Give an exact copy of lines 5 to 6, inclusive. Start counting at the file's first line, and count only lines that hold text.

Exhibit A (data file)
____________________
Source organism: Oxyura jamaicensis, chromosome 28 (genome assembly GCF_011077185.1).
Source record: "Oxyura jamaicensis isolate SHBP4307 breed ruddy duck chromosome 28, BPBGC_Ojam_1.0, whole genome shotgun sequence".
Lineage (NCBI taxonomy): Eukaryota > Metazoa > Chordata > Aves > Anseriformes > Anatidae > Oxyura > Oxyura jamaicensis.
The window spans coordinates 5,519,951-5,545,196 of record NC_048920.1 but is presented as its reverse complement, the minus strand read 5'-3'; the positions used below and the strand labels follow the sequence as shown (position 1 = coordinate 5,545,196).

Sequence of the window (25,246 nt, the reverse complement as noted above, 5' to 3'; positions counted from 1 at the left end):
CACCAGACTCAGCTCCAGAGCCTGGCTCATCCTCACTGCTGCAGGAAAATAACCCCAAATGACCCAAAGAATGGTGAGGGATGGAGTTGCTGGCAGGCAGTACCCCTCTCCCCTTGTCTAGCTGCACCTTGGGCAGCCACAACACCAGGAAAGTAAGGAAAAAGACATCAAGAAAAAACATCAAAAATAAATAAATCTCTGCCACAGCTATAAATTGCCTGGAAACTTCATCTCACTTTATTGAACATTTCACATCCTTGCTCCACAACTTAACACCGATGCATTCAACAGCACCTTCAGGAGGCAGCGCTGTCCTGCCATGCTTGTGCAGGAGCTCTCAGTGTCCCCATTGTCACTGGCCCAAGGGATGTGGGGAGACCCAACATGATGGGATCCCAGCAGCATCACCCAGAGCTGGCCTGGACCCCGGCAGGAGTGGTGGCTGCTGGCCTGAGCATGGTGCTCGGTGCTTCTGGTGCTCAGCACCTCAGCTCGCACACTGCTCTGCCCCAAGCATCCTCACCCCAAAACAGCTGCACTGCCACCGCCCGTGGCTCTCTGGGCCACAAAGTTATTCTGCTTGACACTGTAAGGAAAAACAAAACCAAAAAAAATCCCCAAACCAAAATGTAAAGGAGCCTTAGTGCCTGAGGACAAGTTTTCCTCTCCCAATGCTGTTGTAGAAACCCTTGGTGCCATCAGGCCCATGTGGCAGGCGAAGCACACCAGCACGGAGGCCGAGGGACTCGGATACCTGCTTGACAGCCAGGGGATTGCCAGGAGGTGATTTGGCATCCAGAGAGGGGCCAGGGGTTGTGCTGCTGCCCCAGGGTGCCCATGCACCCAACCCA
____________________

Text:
Sequence of the window (25,246 nt, the reverse complement as noted above, 5' to 3'; positions counted from 1 at the left end):
CACCAGACTCAGCTCCAGAGCCTGGCTCATCCTCACTGCTGCAGGAAAATAACCCCAAATGACCCAAAGAATGGTGAGGGATGGAGTTGCTGGCAGGCAGTACCCCTCTCCCCTTGTCTAGCTGCACCTTGGGCAGCCACAACACCAGGAAAGTAAGGAAAAAGACATCAAGAAAAAACATCAAAAATAAATAAATCTCTGCCACAGCTATAAATTGCCTGGAAACTTCATCTCACTTTATTGAACATTTCACATCCTTGCTCCACAACTTAACACCGATGCATTCAACAGCACCTTCAGGAGGCAGCGCTGTCCTGCCATGCTTGTGCAGGAGCTCTCAGTGTCCCCATTGTCACTGGCCCAAGGGATGTGGGGAGACCCAACATGATGGGATCCCAGCAGCATCACCCAGAGCTGGCCTGGACCCCGGCAGGAGTGGTGGCTGCTGGCCTGAGCATGGTGCTCGGTGCTTCTGGTGCTCAGCACCTCAGCTCGCACACTGCTCTGCCCCAAGCATCCTCACCCCAAAACAGCTGCACTGCCACCGCCCGTGGCTCTCTGGGCCACAAAGTTATTCTGCTTGACACTGTAAGGAAAAACAAAACCAAAAAAAATCCCCAAACCAAAATGTAAAGGAGCCTTAGTGCCTGAGGACAAGTTTTCCTCTCCCAATGCTGTTGTAGAAACCCTTGGTGCCATCAGGCCCATGTGGCAGGCGAAGCACACCAGCACGGAGGCCGAGGGACTCGGATACCTGCTTGACAGCCAGGGGATTGCCAGGAGGTGATTTGGCATCCAGAGAGGGGCCAGGGGTTGTGCTGCTGCCCCAGGGTGCCCATGCACCCAACCCA